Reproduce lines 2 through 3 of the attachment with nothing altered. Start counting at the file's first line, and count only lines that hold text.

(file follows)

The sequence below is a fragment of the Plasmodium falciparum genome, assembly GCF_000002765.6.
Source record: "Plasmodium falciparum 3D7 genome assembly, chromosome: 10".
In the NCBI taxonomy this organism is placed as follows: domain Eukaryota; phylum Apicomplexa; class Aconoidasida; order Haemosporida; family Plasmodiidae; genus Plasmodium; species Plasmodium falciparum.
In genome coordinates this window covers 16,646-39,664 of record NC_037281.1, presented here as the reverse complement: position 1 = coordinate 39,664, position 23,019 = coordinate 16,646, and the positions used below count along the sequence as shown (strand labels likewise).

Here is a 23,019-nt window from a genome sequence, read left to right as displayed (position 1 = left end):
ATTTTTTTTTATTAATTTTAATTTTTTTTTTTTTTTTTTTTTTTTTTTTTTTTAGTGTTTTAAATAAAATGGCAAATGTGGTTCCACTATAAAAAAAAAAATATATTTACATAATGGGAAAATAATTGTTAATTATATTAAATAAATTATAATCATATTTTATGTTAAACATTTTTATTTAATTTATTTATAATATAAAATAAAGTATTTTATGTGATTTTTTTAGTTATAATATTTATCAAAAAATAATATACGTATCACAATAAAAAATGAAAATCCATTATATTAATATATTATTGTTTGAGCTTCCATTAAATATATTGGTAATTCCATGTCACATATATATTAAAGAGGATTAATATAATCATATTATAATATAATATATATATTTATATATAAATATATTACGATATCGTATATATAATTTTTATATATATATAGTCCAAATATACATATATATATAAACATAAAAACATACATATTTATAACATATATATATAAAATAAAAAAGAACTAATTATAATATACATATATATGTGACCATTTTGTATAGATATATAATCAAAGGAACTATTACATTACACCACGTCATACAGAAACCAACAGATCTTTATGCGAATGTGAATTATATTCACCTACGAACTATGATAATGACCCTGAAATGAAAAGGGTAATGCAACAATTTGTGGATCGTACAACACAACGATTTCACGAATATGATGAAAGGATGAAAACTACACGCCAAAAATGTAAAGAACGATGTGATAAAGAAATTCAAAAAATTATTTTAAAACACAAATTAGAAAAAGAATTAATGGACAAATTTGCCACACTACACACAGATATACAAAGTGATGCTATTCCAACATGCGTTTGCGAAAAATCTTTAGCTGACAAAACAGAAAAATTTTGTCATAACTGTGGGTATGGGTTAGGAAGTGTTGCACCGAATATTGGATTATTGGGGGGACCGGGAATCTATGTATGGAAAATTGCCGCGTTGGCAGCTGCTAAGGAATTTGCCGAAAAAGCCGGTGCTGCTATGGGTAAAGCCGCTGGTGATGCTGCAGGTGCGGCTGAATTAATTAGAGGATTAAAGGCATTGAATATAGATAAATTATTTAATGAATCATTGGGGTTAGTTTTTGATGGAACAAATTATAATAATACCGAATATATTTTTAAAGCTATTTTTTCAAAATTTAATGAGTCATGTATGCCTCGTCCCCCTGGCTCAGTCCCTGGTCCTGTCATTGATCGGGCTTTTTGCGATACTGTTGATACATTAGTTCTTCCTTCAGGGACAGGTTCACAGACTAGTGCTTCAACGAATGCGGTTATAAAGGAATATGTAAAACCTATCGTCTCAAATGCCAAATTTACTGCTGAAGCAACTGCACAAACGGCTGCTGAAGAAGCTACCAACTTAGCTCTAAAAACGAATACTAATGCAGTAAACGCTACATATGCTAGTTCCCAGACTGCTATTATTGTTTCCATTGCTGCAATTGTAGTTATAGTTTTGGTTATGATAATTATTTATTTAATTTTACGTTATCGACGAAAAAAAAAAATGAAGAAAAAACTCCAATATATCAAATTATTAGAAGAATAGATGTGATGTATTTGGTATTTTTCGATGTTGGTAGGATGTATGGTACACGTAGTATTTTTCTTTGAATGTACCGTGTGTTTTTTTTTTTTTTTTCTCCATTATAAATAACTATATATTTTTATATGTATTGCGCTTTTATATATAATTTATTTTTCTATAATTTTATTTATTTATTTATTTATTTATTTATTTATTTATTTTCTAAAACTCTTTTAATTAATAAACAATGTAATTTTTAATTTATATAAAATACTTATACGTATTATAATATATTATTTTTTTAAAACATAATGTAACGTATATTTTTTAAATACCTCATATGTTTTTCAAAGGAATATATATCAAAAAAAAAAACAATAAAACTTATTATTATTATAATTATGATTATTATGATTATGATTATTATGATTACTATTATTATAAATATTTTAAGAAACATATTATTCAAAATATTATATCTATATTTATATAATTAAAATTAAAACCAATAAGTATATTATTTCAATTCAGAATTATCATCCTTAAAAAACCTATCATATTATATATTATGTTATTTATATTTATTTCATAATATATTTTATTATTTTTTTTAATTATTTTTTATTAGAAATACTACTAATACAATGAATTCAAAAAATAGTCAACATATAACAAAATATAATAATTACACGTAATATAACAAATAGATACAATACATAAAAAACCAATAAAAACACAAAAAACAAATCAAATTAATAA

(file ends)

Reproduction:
Source record: "Plasmodium falciparum 3D7 genome assembly, chromosome: 10".
In the NCBI taxonomy this organism is placed as follows: domain Eukaryota; phylum Apicomplexa; class Aconoidasida; order Haemosporida; family Plasmodiidae; genus Plasmodium; species Plasmodium falciparum.